with the locals, plus it offers nice riding and walking paths around
its 2,700-plus acres of beachfront, saltwater marshes and wildlife
sanctuaries. Enjoy the nature— and the beach!

BY WAY OF: Pelham
Parkway bike path offers a direct route from the Bronx. For less
adventurous folks, you can also throw your bike on the subway and take
the 6 train to its last stop and ride from there.

BRONX: Ferry Point Park

WHY: A lovely and isolated spot (a rare find in NYC), with a few areas
to stroll by bike, plus nice views of boats. Ferry Point is always
windy, perfect for a picnic and then flying a kite.

BY WAY OF: Hutchinson River Parkway bike path.


Ink About It

As summer approaches and temperatures rise, hemlines go up and tank tops come out—or off— and our pale skin gets its muchneeded contact with the sun. But how do we keep from getting burned on our most sensitive parts? Of course we mean our tattoos. Ink can be a costly investment, and no one wants to sit in a chair for hours being stuck with a needle only to have that bird/Chinese character/set of Black Flag bars fade once the summer comes along. So what is the best tattoo maintenance remedy?

James Motz, manager of New York Adorned (47 2nd Ave., 212-473-0007), warns that proper skin care is essential for keeping tattoos looking as good as the day they got inked. "The tattoo’s only gonna look as good if you take care of your skin," he says.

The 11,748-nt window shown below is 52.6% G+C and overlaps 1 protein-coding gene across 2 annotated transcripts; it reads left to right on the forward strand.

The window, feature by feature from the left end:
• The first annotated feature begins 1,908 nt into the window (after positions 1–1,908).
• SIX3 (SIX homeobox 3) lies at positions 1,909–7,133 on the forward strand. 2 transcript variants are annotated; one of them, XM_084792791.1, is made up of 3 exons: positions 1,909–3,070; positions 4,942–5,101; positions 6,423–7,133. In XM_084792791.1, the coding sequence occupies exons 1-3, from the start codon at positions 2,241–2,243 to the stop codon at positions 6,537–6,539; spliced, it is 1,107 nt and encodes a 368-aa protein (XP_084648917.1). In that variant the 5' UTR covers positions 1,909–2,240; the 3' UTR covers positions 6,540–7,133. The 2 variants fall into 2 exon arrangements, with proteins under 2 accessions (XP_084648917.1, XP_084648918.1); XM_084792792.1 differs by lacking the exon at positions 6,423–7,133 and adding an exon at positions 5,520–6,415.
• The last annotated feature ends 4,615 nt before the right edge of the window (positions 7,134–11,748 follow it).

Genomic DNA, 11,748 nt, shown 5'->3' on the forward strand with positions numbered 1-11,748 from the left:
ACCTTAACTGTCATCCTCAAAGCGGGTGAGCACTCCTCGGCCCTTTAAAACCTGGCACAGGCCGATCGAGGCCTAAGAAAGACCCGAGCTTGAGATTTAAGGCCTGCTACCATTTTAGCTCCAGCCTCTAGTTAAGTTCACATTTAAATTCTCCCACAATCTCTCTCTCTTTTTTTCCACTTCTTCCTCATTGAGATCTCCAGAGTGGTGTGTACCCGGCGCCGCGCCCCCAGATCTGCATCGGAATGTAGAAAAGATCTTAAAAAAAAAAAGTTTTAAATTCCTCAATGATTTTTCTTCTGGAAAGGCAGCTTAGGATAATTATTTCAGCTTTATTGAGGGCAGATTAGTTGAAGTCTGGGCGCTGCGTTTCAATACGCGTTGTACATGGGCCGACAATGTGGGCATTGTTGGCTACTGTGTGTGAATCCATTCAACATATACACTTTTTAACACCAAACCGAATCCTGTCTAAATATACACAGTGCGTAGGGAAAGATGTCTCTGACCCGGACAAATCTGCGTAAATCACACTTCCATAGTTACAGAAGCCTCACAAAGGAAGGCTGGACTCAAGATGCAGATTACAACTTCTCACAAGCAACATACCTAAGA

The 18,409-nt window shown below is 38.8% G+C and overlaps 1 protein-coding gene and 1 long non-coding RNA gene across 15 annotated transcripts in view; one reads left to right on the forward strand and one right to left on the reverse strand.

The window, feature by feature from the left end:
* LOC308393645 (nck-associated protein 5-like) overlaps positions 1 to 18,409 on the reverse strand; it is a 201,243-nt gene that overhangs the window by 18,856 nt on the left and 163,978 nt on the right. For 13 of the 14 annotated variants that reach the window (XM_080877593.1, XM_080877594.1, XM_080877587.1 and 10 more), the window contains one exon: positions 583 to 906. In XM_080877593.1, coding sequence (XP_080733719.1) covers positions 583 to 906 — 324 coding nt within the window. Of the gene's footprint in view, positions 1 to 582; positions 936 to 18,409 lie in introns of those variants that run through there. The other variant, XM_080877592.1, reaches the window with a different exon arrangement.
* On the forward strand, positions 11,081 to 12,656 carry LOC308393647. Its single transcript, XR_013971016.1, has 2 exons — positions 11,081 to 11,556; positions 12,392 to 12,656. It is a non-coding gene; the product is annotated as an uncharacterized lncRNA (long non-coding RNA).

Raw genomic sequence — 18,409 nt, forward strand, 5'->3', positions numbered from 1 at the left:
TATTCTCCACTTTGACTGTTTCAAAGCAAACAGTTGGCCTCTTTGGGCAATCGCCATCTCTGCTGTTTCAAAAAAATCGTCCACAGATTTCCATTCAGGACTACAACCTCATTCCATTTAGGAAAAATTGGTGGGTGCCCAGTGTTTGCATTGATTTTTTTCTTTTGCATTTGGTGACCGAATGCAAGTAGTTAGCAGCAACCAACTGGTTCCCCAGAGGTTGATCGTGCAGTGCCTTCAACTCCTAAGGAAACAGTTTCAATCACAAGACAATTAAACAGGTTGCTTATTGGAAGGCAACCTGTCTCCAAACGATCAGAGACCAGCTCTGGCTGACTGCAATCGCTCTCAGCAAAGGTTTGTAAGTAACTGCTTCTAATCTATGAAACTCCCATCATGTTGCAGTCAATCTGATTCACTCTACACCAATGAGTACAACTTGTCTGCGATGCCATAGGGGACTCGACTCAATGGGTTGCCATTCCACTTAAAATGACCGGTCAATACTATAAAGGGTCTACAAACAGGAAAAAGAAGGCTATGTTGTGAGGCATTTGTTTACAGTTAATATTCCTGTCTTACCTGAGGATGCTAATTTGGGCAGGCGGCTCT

And even though you’ve heard this advice from everyone, it can never be stressed enough: The numberone must for preserving tattoos—and your skin in general—is making sure to put on sunscreen. "The higher the SPF the better," advises Matty No Times, an artist at Three Kings Tattoo (572 Manhattan Ave., 718-349-7755). "Tattoos break down over time, it’s just something that they do," says No Times. But he stresses that if you’re going to be in the sun, lotion goes a long way to preserving the color.

And it’s not just the sun that’s out to get you. Marina Inoue from Fly Rite

Tattoo (492 Metropolitan Ave., Brooklyn, 718- 599-9443) says those who are planning to get inked in the summer might want to think about this: You can’t go swimming in the ocean or a pool, and it’s recommended that you stay out of the sun for at least two weeks after getting a tattoo.

Hendrix Alomar, the manager of NorthStar Tattoo (74 E. 7th St., 212-228-6724), says he sometimes encounters customers who ignore his rules and instead get their tattoo care advice from outside sources. And the results can be pretty bizarre, like people applying mayonnaise instead of moisturizer, or using Listerine—ouch!— to clean a tattoo.

Inoue has also seen some pretty weird self-prescribed methods for tattoo preservation. "Some people slather on Vaseline thinking that’s what you should do. You shouldn’t," she says. "I’ve seen dudes walking around in tank tops with their new barbed wire armband blazing in the sun covered in shiny ointment. That’s never good."

And lastly, if you do get a tattoo in the summer, do not apply suntan lotion to the fresh ink. After all, a tattoo is basically an open wound and that, everyone agrees, would not be beneficial—plus it would sting like hell. The best bet for fresh summertime ink is to keep covered up.